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Pandas reproduce less when things get too good: study

Pandas reproduce less when things get too good
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Ground Report | New Delhi: Pandas reproduce less when things get too good; Although habitats are necessary for the survival of giant pandas, these animals have a greater tendency to reproduce if resources are not abundant. And even when it does, a real rarity, it does not always have the success hoped for by many of its admirers. But now there is another element that seems to play against their desire to indulge in couple pleasures: the “Goldilocks” effect.

Pandas reproduce less when things get too good

  • Animals that live in a “too perfect” habitat, being too happy, have little interest in breeding.
  • According to a study, a wonderful habitat is not always ideal for breeding giant pandas.
  • The desire of pandas to reproduce would be conditioned by the so-called “Goldilocks” effect.
  • Thus, one of the concerns of scientists regarding pandas is, precisely, the fragmentation of the habitat — which can make them isolated, without enough food or unable to reproduce, writes the British newspaper The Guardian.

However, according to a new study published Sept. 20 in the journal Conservation Biology — which was based on computer models and genetic analysis of panda feces from the Wolong Nature Reserve in China, some habitats may be more beneficial to the species mating if they are imperfect.

The article suggests that the functional connectivity — or gene flow of animals — is increasing as the proportion of bamboo habitats increases in a given location. But there is also a rapid decline in the success of individuals and their reproduction when this proportion exceeds 80%. Researchers suggest that this may be because the abundance of resources makes pandas less likely to propagate.

Proportion of habitats increased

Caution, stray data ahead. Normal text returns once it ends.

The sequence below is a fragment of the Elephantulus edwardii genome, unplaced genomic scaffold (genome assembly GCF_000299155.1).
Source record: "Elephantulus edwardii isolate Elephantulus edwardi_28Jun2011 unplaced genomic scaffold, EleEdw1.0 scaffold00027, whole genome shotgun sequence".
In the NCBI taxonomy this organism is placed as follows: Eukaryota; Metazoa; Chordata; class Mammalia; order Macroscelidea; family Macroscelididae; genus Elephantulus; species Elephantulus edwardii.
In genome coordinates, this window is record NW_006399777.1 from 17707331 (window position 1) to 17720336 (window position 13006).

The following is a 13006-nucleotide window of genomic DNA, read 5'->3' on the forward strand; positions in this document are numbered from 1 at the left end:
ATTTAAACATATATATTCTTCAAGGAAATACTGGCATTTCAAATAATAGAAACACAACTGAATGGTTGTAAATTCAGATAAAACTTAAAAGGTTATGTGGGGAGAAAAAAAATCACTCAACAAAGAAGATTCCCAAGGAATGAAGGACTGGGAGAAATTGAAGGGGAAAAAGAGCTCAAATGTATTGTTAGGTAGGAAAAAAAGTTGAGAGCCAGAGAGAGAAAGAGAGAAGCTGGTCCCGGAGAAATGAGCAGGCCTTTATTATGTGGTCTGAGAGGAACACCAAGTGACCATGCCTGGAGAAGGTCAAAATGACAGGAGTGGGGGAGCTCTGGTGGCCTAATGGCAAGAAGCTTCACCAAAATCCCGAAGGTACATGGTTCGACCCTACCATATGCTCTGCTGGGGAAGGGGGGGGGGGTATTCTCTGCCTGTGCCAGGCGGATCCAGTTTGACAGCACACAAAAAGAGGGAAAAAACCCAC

However, the team of North American scientists found a different trend for panda genetic diversity: it decreased slightly as the proportion of habitats increased, but rose from 25%. So, although a large amount of habitable areas is needed to help conserve the species, a less perfect environment could bring more benefits because pandas would feel a greater need to breed.

  • “The finding that the optimal amount of habitat for functional connectivity is below 100% provides hope for already disturbed areas of panda habitat and suggests that such areas should not be discounted into management plans as being inappropriate,” writes the team.
  • This is because they believe that having too many resources could mean that pandas will stay where they are and will not need to go to pasture for food, drink and mate.
  • They also noted that the genetic diversity of pandas fell slightly as the proportion of habitats increased (inversely correlated) yet genetic diversity increased after about 25 percent as the proportion increased further (directly correlated).
  • As a result, the study indicates a need for large amounts of habitat for great pandas in the wild, but that an environment that is not necessarily good for their survival may actually be beneficial.
  • “The finding that the optimal habitat amount for functional connectivity is less than 100% provides hope for already troubled areas of panda habitat and suggests that such areas should be considered as unsuitable in management plans.”
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The reason should not be discounted.” “Additionally, by targeting a ‘patchier’ scenario as a target, plans to add isolated panda subpopulations may be more realistic and feasible than previously thought.”

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